In this third placement post of the series, the focus is upon those candidating (ultimately) for the priesthood who spend their third year of formation in a year-long placement with a congregation or groups of charges looking at pastoral ministry and priestly leadership. Here we hear from two such Final Year ordinands, both training for self-supporting ministry: Blayne Peacock from the Diocese of Moray, Ross and Caithness and Ferdinand von Prondzynski from the Diocese of Aberdeen and Orkney.
My third year placement took place at St Michael and All Angels Church, Inverness (above), a very ornate building restyled by Sir Ninian Comper between 1904-28 and known as the ‘Comper Jewel of the Highlands.’ This was my introduction to the modern Anglo-Catholic tradition of sacramental worship, a contrast to my more low Church background.
I have found great beauty and simplicity in the liturgy and the Eucharistic celebration, which underlies the ritual and performance, and brings an authenticity and life to this sacrament. This is enhanced by copious amounts of incense, which indicate prayers ascending and heightens the senses during worship. I have served as part of the processional team during high Mass, as a server, acolyte, gospeller, intercessor, regular psalm reader and preacher – a wide range of roles to experience and draw upon.
The Church community has been going through a period of transition in the last two years. This has brought with it growth in numbers and also a revived sense of focus in mission and ministry. I benefitted from seeing faith at work, and enjoyed being a small part of it all.
I have from the beginning thought of my formation in the care of the SEI as a journey and pilgrimage, in the course of which I would encounter new views of the faith, often set in a new landscape, while not forgetting where I had travelled from. And so it has been. One of the joys of this pilgrimage is that we have been accompanied throughout by faithful fellow-pilgrims, while also meeting new people of God along the way, particularly in the placements.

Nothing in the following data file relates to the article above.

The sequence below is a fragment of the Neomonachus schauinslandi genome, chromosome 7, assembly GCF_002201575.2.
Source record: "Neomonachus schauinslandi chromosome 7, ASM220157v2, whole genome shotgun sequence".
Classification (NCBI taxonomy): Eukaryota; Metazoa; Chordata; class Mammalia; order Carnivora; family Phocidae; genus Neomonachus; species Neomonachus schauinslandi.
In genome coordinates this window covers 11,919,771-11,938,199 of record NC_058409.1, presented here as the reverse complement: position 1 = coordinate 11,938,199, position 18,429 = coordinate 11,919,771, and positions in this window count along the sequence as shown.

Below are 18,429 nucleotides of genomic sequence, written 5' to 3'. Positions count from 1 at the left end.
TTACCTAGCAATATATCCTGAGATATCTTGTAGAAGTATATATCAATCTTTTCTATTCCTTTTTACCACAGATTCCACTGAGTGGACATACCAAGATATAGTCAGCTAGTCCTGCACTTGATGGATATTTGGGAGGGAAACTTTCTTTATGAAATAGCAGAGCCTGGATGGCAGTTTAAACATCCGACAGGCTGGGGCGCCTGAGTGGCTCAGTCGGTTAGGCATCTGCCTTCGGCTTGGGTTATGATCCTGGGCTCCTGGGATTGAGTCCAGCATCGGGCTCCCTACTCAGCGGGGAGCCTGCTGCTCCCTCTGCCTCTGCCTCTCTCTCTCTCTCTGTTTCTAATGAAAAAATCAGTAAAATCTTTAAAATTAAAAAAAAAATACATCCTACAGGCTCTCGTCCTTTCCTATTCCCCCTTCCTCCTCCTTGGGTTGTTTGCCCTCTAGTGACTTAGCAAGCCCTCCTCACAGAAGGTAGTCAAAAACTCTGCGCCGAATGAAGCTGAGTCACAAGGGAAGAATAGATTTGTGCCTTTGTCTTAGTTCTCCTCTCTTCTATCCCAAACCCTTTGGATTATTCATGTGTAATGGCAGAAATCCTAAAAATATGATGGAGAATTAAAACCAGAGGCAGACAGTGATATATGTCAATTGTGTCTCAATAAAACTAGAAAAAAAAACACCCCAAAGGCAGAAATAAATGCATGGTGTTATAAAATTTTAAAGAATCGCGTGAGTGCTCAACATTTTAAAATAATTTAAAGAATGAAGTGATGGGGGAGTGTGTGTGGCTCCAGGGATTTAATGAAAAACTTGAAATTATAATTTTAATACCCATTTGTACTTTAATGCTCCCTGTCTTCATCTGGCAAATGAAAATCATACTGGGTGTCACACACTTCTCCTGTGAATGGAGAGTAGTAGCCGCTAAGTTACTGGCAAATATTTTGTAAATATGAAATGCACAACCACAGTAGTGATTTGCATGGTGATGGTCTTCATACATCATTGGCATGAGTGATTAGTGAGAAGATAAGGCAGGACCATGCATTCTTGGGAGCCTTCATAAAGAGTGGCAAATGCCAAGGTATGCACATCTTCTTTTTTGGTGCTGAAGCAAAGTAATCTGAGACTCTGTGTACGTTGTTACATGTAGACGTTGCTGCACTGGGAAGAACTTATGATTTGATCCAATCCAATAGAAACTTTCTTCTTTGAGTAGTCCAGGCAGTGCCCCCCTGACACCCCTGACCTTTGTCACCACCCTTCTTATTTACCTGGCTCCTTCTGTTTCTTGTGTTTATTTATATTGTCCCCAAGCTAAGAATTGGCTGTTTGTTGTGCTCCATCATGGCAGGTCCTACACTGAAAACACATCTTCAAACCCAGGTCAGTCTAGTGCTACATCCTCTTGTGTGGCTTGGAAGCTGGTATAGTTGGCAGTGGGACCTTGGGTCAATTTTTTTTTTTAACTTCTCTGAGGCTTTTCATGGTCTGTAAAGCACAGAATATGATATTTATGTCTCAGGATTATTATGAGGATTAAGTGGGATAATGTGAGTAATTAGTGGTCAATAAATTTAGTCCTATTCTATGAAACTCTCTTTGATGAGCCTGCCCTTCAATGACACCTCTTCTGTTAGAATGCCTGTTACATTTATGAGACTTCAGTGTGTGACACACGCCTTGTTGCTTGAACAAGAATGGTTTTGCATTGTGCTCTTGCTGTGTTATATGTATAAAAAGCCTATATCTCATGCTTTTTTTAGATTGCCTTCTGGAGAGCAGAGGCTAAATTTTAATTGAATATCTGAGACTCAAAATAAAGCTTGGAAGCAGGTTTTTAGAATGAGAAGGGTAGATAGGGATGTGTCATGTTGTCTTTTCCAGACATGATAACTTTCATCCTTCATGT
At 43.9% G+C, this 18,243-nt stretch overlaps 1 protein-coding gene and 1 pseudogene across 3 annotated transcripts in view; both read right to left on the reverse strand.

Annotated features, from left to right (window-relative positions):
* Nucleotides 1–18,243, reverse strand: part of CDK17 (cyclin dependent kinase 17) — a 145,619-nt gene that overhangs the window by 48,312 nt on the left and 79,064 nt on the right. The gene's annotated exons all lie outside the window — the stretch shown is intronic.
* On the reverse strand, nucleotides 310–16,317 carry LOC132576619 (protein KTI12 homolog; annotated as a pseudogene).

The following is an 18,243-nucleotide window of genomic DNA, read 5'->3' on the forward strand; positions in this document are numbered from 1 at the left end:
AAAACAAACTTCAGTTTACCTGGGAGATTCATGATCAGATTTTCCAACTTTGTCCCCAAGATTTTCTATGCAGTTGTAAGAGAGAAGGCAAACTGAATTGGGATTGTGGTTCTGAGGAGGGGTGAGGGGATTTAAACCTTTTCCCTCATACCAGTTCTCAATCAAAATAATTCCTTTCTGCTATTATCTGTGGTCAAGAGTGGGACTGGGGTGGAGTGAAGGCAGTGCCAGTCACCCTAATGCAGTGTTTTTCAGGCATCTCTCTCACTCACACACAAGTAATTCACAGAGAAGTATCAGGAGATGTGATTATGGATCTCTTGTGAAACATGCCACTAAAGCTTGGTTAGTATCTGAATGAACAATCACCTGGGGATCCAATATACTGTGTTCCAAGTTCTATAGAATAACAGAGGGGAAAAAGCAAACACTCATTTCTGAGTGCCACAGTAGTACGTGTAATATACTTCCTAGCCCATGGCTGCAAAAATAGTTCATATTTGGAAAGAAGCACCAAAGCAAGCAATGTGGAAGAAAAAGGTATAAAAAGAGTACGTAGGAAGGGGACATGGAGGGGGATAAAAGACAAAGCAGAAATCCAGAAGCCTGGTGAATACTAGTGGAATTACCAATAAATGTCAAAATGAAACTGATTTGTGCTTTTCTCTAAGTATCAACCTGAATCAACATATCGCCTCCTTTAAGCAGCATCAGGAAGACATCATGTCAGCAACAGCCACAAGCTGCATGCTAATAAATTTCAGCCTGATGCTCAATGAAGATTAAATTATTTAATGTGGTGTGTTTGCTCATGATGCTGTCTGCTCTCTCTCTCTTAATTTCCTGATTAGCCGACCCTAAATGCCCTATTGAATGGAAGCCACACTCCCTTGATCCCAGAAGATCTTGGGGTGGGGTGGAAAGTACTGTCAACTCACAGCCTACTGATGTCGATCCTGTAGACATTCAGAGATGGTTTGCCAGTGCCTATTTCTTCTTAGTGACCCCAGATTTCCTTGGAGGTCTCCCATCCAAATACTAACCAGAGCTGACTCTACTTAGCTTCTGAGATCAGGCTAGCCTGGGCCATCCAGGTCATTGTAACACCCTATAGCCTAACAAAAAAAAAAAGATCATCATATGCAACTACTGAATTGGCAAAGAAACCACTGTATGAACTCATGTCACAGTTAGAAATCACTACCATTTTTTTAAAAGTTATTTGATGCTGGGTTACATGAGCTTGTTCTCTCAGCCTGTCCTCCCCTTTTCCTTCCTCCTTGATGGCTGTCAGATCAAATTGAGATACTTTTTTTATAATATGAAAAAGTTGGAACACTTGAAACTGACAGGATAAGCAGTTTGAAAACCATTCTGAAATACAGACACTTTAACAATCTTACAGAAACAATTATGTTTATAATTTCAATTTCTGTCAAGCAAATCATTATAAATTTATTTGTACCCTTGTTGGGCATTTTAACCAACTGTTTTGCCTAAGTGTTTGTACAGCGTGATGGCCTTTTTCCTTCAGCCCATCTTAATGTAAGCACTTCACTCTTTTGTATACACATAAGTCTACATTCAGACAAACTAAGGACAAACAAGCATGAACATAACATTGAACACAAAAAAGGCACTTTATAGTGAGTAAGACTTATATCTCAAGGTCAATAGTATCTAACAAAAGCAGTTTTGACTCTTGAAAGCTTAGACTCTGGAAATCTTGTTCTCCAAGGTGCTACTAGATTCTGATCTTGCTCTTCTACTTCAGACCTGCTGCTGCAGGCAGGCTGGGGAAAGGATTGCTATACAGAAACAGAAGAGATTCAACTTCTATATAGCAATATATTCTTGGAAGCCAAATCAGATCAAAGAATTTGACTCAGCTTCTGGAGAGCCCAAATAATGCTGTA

My most recent stretch of the journey was with the Rector and people of St Andrew’s Church, Alford (above). Here I met Christians of diverse backgrounds with a myriad of stories: some sad, some joyful, but all deeply rooted in faith. I learned to see God’s work in their lives and on their own pilgrimages, and in many conversations found I was being ministered to as much as I might have been ministering. I learned to rejoice in God’s presence in their tradition, which was mostly different from mine, and to understand anew the meaning of our Lord’s prayer ‘that they may be one’ (John 17:21). As my pilgrimage continues, I know I am now accompanied by a yet greater number of sisters and brothers in faith in our common calling.
Photos courtesy of Blayne Peacock and Ferdinand von Prondzynski